Puss In Boots: The Last Wish: The Shrek Spin-Off Gets A Spider-Verse-Inspired Makeover [Annecy]

It's been almost two decades since we first got introduced to Antonio Banderas' Puss in Boots in the modern classic "Shrek 2," and more than a decade since the character broke out into his own spin-off movie, but Puss in Boots is back and better than ever.

If you think we're being sarcastic, think again. "Puss in Boots: The Last Wish" is the best the franchise has ever been, at least based on the first half-hour of footage /Film saw at the Annecy International Animation Film Festival. Gone are the excessive pop culture references and needle drops, as well as the fart jokes — even though there is a pretty good "step on me" joke in the first few minutes.

Instead, we get a shockingly somber, reflective, and visually stunning spaghetti Western about an aging cowboy contemplating whether there is still a place for him in the world — except it's a cat that wears boots and a little hat.

An old cat with some new tricks

The opening act is essentially an extended version of what was screened at CinemaCon earlier this year (which was also shown in the trailer). We see Puss in Boots being given a rock star's welcome in a Spanish-like fantasy town, with a huge crowd gathered at a big mansion to see him sing a song all about himself, while chugging down a pint of milk. Like a good rock star, he doesn't even fully know the name of the town, yet the people love him anyway.

But just as quick as our hero is built up, he gets knocked down when he engages in a fight with a giant wreaking havoc in town. This is where "Puss in Boots: The Last Wish" truly shines, with the film taking a page out of the "Into the Spider-Verse" playbook, combining 3D animation with painterly textures, 2D effects, and even playing with the framerate, dropping the animation to 12 frames a second to give the fight an out-of-time, fairy tale look. The result is absolutely stunning, and not at all what you'd expect from the "Shrek" franchise.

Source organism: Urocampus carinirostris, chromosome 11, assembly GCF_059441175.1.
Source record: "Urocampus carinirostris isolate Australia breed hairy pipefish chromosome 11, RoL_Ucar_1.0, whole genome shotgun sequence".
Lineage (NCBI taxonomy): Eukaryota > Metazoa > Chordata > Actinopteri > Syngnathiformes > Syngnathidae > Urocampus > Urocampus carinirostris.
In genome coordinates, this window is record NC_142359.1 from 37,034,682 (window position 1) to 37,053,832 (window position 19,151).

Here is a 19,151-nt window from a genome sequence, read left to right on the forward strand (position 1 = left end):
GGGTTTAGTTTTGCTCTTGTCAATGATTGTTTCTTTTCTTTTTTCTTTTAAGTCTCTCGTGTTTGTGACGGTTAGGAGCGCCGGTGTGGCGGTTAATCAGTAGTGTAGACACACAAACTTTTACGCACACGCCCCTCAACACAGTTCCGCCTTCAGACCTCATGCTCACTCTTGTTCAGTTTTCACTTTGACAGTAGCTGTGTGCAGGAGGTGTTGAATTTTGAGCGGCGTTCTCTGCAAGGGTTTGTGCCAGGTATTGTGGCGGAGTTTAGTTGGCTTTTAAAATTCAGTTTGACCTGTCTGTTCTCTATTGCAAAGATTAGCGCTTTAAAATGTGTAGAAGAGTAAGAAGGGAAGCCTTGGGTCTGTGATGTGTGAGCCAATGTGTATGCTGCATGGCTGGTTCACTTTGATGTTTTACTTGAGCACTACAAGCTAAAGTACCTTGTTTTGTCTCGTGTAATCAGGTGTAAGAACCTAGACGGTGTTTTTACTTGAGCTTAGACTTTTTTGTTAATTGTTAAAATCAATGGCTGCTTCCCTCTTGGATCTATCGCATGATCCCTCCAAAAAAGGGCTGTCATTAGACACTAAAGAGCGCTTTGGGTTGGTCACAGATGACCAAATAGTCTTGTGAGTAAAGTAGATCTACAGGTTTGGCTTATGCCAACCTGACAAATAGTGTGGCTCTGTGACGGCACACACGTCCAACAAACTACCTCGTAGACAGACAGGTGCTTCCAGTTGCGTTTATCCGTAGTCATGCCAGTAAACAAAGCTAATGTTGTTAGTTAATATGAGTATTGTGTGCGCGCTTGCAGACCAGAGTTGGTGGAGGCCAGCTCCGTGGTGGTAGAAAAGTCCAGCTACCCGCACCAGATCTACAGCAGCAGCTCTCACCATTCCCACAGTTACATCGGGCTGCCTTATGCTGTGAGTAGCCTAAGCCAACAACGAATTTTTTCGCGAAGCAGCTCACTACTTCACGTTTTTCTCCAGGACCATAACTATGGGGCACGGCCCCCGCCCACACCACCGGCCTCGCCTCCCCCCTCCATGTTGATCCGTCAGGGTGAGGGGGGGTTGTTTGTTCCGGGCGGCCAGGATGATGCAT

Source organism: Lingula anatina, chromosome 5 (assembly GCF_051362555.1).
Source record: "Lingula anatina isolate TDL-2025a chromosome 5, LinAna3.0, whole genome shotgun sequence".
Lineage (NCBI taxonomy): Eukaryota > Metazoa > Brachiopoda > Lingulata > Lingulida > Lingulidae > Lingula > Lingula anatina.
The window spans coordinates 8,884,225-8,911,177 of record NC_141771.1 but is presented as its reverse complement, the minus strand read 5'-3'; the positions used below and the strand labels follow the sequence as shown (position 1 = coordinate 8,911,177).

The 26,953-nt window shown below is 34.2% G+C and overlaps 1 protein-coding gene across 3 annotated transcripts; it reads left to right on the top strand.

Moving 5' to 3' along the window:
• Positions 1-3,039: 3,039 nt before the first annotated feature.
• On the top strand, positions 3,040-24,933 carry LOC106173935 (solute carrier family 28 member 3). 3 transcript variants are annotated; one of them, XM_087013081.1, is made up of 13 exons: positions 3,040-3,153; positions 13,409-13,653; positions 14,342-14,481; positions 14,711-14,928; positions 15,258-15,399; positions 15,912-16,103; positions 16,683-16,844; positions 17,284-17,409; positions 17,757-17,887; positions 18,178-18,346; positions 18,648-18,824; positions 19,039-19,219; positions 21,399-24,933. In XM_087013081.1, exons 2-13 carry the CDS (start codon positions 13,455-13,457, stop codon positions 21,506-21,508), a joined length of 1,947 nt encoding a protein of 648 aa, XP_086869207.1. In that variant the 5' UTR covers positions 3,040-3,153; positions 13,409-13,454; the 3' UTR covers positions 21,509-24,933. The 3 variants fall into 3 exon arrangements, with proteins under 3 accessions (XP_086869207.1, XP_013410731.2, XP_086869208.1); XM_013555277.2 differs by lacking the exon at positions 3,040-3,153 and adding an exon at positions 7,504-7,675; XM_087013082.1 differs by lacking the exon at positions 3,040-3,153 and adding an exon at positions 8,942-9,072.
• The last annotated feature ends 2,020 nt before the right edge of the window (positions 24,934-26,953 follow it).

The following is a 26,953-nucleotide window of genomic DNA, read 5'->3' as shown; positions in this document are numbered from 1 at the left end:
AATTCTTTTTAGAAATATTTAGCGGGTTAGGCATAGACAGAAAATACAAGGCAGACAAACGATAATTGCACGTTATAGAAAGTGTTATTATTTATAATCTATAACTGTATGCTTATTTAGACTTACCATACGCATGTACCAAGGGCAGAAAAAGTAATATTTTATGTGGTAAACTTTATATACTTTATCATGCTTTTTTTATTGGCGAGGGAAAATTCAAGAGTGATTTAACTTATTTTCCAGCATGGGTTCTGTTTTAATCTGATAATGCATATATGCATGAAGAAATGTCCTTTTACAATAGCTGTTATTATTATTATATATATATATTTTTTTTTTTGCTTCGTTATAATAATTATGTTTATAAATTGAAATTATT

Director Joel Crawford and producer Mark Swift introduced the footage to an audience ready to be blown away (most of them in an age group that genuinely grew up watching the "Shrek" movies unironically), explaining that after so many years, this franchise is established enough to allow for experimentation, both in terms of story and visuals.

An old cowboy on one last mission

Indeed, as stunning as the fight sequence is, and as stylish as the rest of the film looks, it also has a surprisingly meditative and somber tone for a spin-off from the film about the ogre with a Scottish accent and lots of fart jokes. After easily defeating the giant and impressing the entire town, Puss gets accidentally killed by a huge bell that falls on him, and discovers that he's actually run out of lives — in a quite hilarious montage of death scenes kept surprisingly graphic, while still clean enough for the kids.

Of course, this is Puss we're talking about, the one in boots, even! He is not going to let death scare him. Except he is also a wanted cat, and when the bounty hunter Big Bad Wolf (Wagner Moura) manages to draw Puss' blood, he gets goosebumps for the first time in his lives, as all nine of them start flashing before his eyes.

There is a genuine sense of danger in Puss' fight with Wolf, with the framing, animation, color palette, and even the score evoking a truly terrifying villain. Shocked by his near-death experience, Puss actually flees, fakes his death, and goes to hide in Mama Luna's home for cats, where he has to actually act like a cat for once. It's a sad ending for a cat we've seen act heroic and full of himself for nearly 20 years, and seeing Puss grow a beard like he was an old cowboy hanging up his hat and hiding as a farmer is even a bit emotional. A spaghetti Western is not where you'd imagine this franchise going, but it is definitely a welcomed choice.

One last ride

The first act of the film ends with Florence Pugh's Goldilocks and the Three Bears busting in the house for cats, causing a big mess while looking for Puss. Their dynamic is quite fun, with Goldilocks acting as a crime boss with three huge, scary bears at her disposal, even if Olivia Colman's Mama Bear thinks of her as her adopted daughter. Puss, now going as "Pickles," overhears Goldilocks talking about wanting to hire Puss for his help in stealing a map that leads to a wishing star. Of course, Puss could really use such a wish to get his lives back, so the race is on.

DreamWorks Animation is kind of on a roll this year. While 2021 saw the release of two rather unimaginative sequels, "Spirit Untamed" and "The Boss Baby 2", this year saw the studio change their animation style with the fun caper movie "The Bad Guys." If this 30 minutes of footage is any indication, the studio may be entering a new era, with bold visual choices, and stories that offer more than childish humor, but genuine stakes.

"Puss in Boots: The Last Wish" hits theaters on December 21, 2022.